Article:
I don’t get it. I don’t doubt that what SpaceX is doing, and what surely other commercial companies will soon follow suit in doing, is important, and yes, even historical. But I seriously doubt that it has much to do with space “exploration.” More likely, space exploitation. Don’t get me wrong: space is, to some extent, a resource for humankind, and it is perfectly reasonable for us to exploit it. And history has certainly shown that the best way to accomplish that sort of task is to hand it to the private sector (of course, that’s not at all without potentially extremely serious drawbacks in and of itself, but that’s another story). What history has also clearly shown is that basic science and exploration are best done by scientists who work without the constraints of financial interests, and these days this means government funding (in Galileo’s time it was the government too, but in the form of some rich nobel family running the city).
When Cain optimistically says that SpaceX is an organization with “both the willingness and resources to push outward into space” I really wonder on what he bases his judgment. Why should a private enterprise push the human frontier into outer space? It’s uncharted and dangerous territory, and that’s not what private companies are in the business of doing: the risk is high, the likely short-term gain low. Take the example of medical research here on earth. Yes, we can all point toward the occasional new breakthrough drug developed by a pharmaceutical company. But most of the basic research necessary for those applications is actually done with NSF and NIH funded grants, usually in government labs or universities. Which, again, actually represents an obvious and logical division of labor between private and public, or between the applied and academic worlds (yes, I know, no such distinction is really sharp and without nuance, but there still is a distinction).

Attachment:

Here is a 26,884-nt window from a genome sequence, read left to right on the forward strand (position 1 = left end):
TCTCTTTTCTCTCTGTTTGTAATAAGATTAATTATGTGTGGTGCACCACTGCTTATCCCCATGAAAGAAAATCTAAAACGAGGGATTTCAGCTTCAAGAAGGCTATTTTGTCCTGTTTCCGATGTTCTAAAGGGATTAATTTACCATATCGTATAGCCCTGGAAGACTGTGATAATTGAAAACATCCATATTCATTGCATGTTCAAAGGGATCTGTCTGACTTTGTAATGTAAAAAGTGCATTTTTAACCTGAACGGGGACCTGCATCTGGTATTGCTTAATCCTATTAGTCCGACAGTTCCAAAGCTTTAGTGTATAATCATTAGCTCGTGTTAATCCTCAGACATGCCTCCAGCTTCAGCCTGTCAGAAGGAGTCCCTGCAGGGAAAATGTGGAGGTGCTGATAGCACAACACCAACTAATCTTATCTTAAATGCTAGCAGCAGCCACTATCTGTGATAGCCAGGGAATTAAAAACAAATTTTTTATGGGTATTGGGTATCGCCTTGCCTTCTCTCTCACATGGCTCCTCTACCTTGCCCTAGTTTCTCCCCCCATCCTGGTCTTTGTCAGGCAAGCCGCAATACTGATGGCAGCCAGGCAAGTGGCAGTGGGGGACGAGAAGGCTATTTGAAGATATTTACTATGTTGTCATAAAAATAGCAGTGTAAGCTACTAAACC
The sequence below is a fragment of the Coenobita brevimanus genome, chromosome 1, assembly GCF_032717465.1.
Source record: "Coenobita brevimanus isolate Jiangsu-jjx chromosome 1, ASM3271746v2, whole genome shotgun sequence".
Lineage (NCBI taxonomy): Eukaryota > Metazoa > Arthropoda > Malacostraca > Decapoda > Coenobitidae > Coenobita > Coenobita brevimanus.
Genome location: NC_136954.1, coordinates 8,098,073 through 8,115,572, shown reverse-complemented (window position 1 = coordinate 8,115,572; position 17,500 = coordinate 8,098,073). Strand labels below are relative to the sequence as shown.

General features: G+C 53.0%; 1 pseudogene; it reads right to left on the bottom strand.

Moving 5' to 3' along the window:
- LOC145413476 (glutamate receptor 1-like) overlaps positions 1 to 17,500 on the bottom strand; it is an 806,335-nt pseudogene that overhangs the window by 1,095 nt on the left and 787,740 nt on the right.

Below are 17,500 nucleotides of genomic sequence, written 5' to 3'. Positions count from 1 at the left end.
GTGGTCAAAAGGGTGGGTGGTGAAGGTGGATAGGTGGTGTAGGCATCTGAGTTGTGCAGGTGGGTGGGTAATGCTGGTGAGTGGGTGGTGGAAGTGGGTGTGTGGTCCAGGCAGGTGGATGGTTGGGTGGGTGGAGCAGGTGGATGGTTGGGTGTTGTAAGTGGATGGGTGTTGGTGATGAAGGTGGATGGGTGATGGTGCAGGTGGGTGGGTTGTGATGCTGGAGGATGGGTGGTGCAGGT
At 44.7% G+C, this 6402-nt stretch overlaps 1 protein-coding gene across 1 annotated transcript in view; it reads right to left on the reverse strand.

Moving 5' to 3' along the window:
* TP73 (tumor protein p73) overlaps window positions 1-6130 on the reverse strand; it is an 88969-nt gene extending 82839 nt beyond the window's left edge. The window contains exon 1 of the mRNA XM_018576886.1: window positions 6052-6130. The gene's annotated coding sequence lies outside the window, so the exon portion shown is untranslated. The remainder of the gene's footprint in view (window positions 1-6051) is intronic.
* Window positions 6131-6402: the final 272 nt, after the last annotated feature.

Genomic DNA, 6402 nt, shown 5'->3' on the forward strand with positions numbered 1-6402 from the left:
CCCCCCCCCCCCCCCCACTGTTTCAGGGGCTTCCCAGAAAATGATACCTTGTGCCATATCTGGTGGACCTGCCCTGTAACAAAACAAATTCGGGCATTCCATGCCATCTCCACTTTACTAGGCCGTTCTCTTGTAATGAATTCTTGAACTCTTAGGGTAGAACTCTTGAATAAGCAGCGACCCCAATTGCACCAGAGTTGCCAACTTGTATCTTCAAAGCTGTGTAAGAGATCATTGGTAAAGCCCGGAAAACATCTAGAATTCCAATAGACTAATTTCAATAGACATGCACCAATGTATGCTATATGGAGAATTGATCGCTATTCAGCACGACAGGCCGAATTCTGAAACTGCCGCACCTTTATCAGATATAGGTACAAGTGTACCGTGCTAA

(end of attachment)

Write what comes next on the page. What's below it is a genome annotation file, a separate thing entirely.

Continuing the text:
I think the current enthusiasm over SpaceX and what will follow ought to be at the least tempered by a sober pondering of a sad fact: NASA is no longer in the business of doing much of relevance in space. Don’t take my word for it, consider instead what former astronaut Story Musgrave recently said: “COTS [the Commercial Orbital Transportation Services which made SpaceX’s Dragon mission possible] is a default program which spun out of failure ... What is the space vision today? Where is the visionary? We’re not going anywhere... There is no where, there is no what, and there is no when. ... There is no Mars program, none. There is also no Moon program. There is no asteroid program.” Not exactly an enthusiastic endorsement of where we are arguably un-boldly not going, is it?
Please understand, this isn’t a condemnation of capitalism or of private enterprise. Nor is it a naive endorsement of the marvels of government programs (I’m aware, for instance, that the “discovery” of the Americas was a government-financed exploitative enterprise, though that was a few centuries ago, and the government in question was an absolute monarchy). It is a simple worry that basic research done in the public interest is highly unlikely to be carried out by companies whose main (only?) concern is the bottom line. I do not doubt that the people working for SpaceX are genuinely interested in what they do, and maybe some of them even really think that it has to do with space exploration. If so, I wish them good luck. But when I saw the images of the various Space Shuttles being flown all over the country to be turned into permanent museum pieces I couldn’t help feeling sad about a pioneering age coming to a premature end. (Indeed, one could argue that the Shuttle itself was already not at all about exploration, but reflective of an inward-looking turn at NASA, more and more concentrated on what can be done in orbit around Earth than on going after the big prizes out there.)
I also think it interesting that I could find very little in the way of critical commentary even among my fellow skeptics (maybe I didn’t look hard enough: anyone out there have relevant links?). Seems like we ought to have a discussion about these issues, perhaps even start a grassroots push nudging Congress to re-finance and re-conceive NASA to work in parallel with SpaceX and other private enterprises — not in the subordinate fashion that is unfolding under our very eyes, but following the model of the relationship between academic and private research’s division of labor. My friend Neil deGrasse Tyson has recently argued that we need new bold space exploration initiatives so that the next generation can dream big. I can quibble with his optimism, and perhaps I will in a future post. But his vision of space exploration is far more enticing than the kind of mining and tourism that is likely to develop during the next few years.